Hospital wants to let patient die family objects

January 10, 1991|By New York Times News Service

In a case that medical ethicists and legal experts say is apparently a first, a Minneapolis hospital plans to go to court for permission to turn off a patient's life support system against her family's wishes.

For eight months, 87-year-old Helga Wanglie has lain in Hennepin County Medical Center in a world created by modern medicine: dependent on a ventilator for oxygen and a feeding tube for nutrition, unaware of and unresponsive to her surroundings.

Her doctors say she will never recover, and they do not want to give care that they describe as futile.

But Mrs. Wanglie's husband and two children describe her as an extremely religious woman who would prefer even this life to death.

"This is the opposite of Cruzan," said Arthur Caplan, director of the Center for Biomedical Ethics at the University of Minnesota, referring to Nancy Cruzan, the Missouri woman whose family fought for years to remove her from the feeding tube that was keeping her alive.

Over the objections of the state hospital where Miss Cruzan lived in a vegetative coma, the tube was removed and she died last month.

"We've all worked long and hard for the patient's right to say stop," said Susan M. Wolf, an associate for law at the Hastings Center, a research center for biomedical ethics in Briarcliff, N.Y.

"That leaves the lurking question of whether it's a symmetrical issue and they also have the right to say do everything indefinitely, even when the doctors believe it's futile."

It is a rare termination-of-care case of any kind that reaches the courtroom. Decisions to withdraw medical technology are made daily around the country. The American Hospital Association estimates that 70 percent of hospital deaths are preceded by a decision to stop some form of care.

Yet Mr. Caplan said he knew of no more than 40 state court opinions about the termination of care.

It is even rarer that a dispute finds the doctors arguing for withdrawal of life support against the wishes of the patient's family. "None of those 40 address that situation," he said.

Dr. Eugene Boisaubin, an emergency room doctor who is head of the biomedical ethics consultation service at the Methodist Hospital in Houston, said circumstances similar to those of the Wanglie family arise regularly. He estimates that 95 percent of the disagreements can be resolved with talking and time.

In the other 5 percent of cases, he said, "we do what the family wants, even though it goes against our medical judgment. . . . Until this, no one had the guts to go to court."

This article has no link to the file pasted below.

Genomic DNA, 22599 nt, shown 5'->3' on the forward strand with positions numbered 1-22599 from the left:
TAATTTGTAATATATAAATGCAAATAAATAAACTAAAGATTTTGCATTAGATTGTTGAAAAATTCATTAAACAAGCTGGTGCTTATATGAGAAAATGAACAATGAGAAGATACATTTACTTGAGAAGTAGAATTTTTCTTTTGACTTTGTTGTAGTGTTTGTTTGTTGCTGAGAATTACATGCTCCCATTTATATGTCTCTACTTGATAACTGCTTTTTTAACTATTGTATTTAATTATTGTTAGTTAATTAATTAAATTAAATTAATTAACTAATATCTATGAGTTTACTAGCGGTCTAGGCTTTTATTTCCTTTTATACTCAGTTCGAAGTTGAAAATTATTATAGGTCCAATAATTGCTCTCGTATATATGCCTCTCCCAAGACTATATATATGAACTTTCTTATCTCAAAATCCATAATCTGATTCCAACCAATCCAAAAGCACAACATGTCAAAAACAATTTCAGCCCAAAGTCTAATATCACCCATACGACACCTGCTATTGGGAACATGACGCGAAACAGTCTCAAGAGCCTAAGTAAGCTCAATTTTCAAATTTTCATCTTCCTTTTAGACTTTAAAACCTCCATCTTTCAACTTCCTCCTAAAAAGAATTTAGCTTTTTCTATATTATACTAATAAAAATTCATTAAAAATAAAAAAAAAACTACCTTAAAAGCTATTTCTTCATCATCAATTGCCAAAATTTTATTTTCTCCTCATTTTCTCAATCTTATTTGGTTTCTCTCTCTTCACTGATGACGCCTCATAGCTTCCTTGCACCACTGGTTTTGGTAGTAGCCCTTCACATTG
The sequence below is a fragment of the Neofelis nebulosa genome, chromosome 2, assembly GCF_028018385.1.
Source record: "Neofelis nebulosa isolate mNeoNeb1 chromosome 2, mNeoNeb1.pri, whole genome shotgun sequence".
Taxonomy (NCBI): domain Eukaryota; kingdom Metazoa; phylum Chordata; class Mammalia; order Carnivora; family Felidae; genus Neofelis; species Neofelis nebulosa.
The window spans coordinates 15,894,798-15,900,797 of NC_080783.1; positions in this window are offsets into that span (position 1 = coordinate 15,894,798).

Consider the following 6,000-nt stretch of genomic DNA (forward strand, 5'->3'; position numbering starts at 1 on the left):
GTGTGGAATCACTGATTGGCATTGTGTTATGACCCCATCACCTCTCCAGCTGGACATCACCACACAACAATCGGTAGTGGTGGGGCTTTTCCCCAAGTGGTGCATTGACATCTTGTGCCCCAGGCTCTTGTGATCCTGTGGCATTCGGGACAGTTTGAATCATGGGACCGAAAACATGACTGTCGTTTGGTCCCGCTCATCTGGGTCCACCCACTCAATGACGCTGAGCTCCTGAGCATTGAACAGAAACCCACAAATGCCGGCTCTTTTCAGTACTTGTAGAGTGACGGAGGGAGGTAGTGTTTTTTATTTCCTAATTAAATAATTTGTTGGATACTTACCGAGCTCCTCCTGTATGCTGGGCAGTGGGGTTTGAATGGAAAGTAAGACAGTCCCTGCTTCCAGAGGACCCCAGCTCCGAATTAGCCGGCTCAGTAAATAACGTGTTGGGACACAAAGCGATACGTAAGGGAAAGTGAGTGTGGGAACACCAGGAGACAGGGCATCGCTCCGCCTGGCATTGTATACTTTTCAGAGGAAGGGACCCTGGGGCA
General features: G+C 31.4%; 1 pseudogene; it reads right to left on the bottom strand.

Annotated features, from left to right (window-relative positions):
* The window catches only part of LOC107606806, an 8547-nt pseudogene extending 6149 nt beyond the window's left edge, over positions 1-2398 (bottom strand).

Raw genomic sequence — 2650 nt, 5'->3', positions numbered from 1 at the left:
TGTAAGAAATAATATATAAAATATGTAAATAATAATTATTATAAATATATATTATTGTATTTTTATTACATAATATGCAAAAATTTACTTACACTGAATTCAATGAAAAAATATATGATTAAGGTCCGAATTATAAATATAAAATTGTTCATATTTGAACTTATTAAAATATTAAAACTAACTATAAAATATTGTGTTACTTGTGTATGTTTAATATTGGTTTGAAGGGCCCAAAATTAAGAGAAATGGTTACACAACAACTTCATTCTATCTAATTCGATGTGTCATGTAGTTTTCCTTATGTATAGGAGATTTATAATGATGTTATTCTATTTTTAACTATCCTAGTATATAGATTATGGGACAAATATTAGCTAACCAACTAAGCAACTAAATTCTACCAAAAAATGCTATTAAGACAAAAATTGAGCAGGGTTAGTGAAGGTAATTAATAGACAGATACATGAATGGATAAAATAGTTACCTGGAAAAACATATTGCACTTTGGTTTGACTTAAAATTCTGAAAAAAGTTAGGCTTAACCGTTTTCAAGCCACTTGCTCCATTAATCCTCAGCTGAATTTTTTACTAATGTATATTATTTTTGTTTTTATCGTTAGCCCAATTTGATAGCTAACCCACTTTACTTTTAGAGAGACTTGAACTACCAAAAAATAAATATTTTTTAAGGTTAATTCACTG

On Dec. 14, 1989, Mrs. Wanglie tripped on a scatter rug and fractured her right hip. She underwent surgery at a private hospital near her home. The next month she developed breathing problems and was transferred to the Hennepin County Medical Center, where she was placed on a respirator.

She stayed there for five months, fully conscious and alert.

In May she was weaned from her respirator and transferred to a long-term care institution across the river in St. Paul. She had been in the institution for less than a week when her heartbeat and breathing stopped.

By the time she could be resuscitated, she had suffered severe brain damage. She was transferred back to Hennepin County Medical Center in a persistent vegetative state.

"She doesn't know anybody or anything," said Mr. Wanglie, 86, a retired Minneapolis lawyer. He and his children, Ruth, 48, and David, 45, visit two or three times a week, he said. They stay about a half-hour and talk to the nurses about Mrs. Wanglie's condition, but they do not talk to his wife, he said, because "she wouldn't even know we were there."

"She told me, 'Only He who gave life has the right to take life,' " Mr. Wanglie said of a discussion he had with his wife before her fall. "I take the position that as long as her heart is beating, there's life there."

Dr. Michael B. Belzer, medical director of Hennepin County Medical Center, said that he sympathized with the Wanglies but that a heartbeat no longer signified life. Machinery can keep a patient's heart beating long after there is any hope of recovery, he said.

The case illustrates a broader debate over when medical care becomes futile. The most broad interpretation is that care is futile if it will not cure the underlying condition or make the patient more comfortable.

Mrs. Wanglie's case is unusual because her family's health insurance covers her hospitalization almost entirely.

"This is a pure ethics case," Mr. Caplan said. "It's not about money but futility and what we mean by futility. We've talked around that concept in recent years, using the smoke screen of 'Can we afford to do this?' There's been a harder question buried under that layer of blather about money, namely, 'What's the point of medical care?' "

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